Dead by Daylight developer thinks crunch is a sign of ‘failure’

Dead by Daylight developer thinks crunch is a sign of ‘failure’
Imogen Donovan Updated on by

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Dead by Daylight developer Behaviour Interactive considers crunch during development to be a ‘failure in management’, as stated in an interview with PCGamesN.

Previous to Dead by Daylight, the studio was best known for its licensed and tie-in titles, like Voltron: Defender of the Universe, Monsters University, and Fallout Shelter. Mathieu Cote, Dead by Daylight’s director, said that the asymmetric survival horror game was a stab in the dark for the developer, but credited the community response as crucial to its continued success. 

‘As soon as the game released, we noticed the interest, and we put all of our efforts in there,’ he recalled. ‘We built a much bigger team and we constantly put out new content, and improved the game and listened to the community. The fact that we were very, very close to our players and to our influencers was a big part.’ The game offset its development costs and then some in the first week after its launch.

Since 2016, there have been 16 individual DLC packs for Dead by Daylight that have added new original content as well as licensed horror icons from film, television, and video game franchises. These include Halloween, Left 4 Dead, The Texas Chainsaw Massacre, A Nightmare on Elm Street, Saw, Evil Dead, Scream, and Stranger Things. And, it has nearly never missed a launch date. A statement such as that sparks concern that Behaviour Interactive may fall into patterns of crunch to deliver the DLCs, but Cote assured that was not the case.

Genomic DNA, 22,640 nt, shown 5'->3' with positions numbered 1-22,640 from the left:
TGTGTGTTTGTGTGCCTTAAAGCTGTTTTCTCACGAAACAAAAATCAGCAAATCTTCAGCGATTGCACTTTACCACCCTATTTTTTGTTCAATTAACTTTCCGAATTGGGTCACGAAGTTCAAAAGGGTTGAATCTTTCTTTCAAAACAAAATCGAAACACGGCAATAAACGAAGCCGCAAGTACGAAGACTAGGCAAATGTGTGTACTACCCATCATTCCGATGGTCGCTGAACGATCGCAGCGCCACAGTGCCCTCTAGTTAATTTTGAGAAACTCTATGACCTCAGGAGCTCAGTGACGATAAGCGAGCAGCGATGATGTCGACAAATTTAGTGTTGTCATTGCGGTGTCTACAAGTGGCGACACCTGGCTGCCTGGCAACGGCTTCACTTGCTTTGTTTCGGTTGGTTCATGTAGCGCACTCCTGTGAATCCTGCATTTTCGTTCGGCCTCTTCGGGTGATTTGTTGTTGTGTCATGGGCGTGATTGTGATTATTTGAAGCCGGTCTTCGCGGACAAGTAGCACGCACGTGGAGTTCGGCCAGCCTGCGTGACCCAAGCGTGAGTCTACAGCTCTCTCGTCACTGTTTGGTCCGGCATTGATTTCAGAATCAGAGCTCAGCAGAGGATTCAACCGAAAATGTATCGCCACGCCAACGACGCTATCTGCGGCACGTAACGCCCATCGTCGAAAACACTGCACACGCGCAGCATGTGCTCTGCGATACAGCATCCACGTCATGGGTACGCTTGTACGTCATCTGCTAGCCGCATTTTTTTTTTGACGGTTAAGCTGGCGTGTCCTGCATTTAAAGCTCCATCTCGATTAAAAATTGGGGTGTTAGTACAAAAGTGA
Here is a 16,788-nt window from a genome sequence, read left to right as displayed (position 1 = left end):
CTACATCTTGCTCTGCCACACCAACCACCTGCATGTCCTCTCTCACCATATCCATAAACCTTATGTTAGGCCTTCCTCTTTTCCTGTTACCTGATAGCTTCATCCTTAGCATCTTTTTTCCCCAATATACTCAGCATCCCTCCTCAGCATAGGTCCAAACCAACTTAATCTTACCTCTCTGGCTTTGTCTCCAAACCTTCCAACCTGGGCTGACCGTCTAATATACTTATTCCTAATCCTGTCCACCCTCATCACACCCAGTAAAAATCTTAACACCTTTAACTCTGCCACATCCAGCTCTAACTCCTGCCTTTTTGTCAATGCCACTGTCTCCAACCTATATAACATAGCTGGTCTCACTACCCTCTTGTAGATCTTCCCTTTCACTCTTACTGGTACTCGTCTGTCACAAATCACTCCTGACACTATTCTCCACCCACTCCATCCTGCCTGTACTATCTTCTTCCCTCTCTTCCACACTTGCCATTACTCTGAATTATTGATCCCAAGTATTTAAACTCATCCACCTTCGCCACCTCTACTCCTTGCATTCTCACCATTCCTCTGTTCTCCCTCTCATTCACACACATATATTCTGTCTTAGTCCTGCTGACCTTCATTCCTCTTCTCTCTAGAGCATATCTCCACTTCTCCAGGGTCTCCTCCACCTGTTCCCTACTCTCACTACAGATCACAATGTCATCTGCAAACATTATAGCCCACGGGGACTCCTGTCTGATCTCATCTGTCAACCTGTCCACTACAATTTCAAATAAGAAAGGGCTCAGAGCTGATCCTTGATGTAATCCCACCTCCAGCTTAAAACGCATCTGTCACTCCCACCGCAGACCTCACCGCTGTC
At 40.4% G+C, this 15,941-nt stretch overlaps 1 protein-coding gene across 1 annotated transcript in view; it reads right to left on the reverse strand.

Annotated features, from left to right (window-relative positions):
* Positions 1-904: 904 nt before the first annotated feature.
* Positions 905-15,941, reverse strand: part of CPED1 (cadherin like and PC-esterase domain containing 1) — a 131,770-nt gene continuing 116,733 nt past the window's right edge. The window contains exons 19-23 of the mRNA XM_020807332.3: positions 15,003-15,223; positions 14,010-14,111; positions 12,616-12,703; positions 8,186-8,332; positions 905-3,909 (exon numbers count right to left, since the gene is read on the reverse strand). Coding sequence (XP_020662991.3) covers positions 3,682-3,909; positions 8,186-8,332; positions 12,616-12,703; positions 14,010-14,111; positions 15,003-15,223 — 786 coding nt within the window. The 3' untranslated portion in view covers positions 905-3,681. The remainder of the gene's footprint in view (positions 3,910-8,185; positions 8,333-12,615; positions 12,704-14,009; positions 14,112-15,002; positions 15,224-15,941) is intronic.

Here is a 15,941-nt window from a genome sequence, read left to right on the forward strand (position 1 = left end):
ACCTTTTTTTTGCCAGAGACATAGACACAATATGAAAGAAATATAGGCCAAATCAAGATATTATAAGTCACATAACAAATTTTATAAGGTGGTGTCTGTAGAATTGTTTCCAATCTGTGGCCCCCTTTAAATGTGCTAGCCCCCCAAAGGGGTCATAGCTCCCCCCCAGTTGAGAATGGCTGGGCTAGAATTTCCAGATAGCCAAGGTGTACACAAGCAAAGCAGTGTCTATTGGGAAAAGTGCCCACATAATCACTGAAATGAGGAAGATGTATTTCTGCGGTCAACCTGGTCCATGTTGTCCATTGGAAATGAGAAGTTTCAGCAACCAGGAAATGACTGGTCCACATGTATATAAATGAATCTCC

‘Whenever someone has to stay more than 40 hours in a week, it’s considered a failure in management,’ he said. Sometimes the studio cannot shift its priorities and must work overtime if it is a ‘critical’ time for the project. However, this is a last resort for Behaviour Interactive. ‘We’d much prefer to delay a chapter by a week, which we’ve done, giving us a little time to finish rather than telling everyone on the team, “you’re staying, you’re coming in on the weekend”. 

Cote added that crunch is definitely seen as unsustainable. ‘We do have a little bit of overtime, and we do have people who are excited to give a little push, and it’s happened that we’ve told them to go home,’ he explained. ‘It’s not part of the culture at Behaviour. You come in, you do your work, and then you go home.’

Ubisoft has elected to delay three of its most-anticipated titles, Gods & Monsters, Watch Dogs: Legion, and Rainbow Six Quarantine, so that it can optimise them for release on Project Scarlett and PlayStation 5. In addition, Naughty Dog said that ‘the size and scope of [The Last of Us Part II] got the better of us’, and that game has changed its release date in order to relieve pressure off of its team.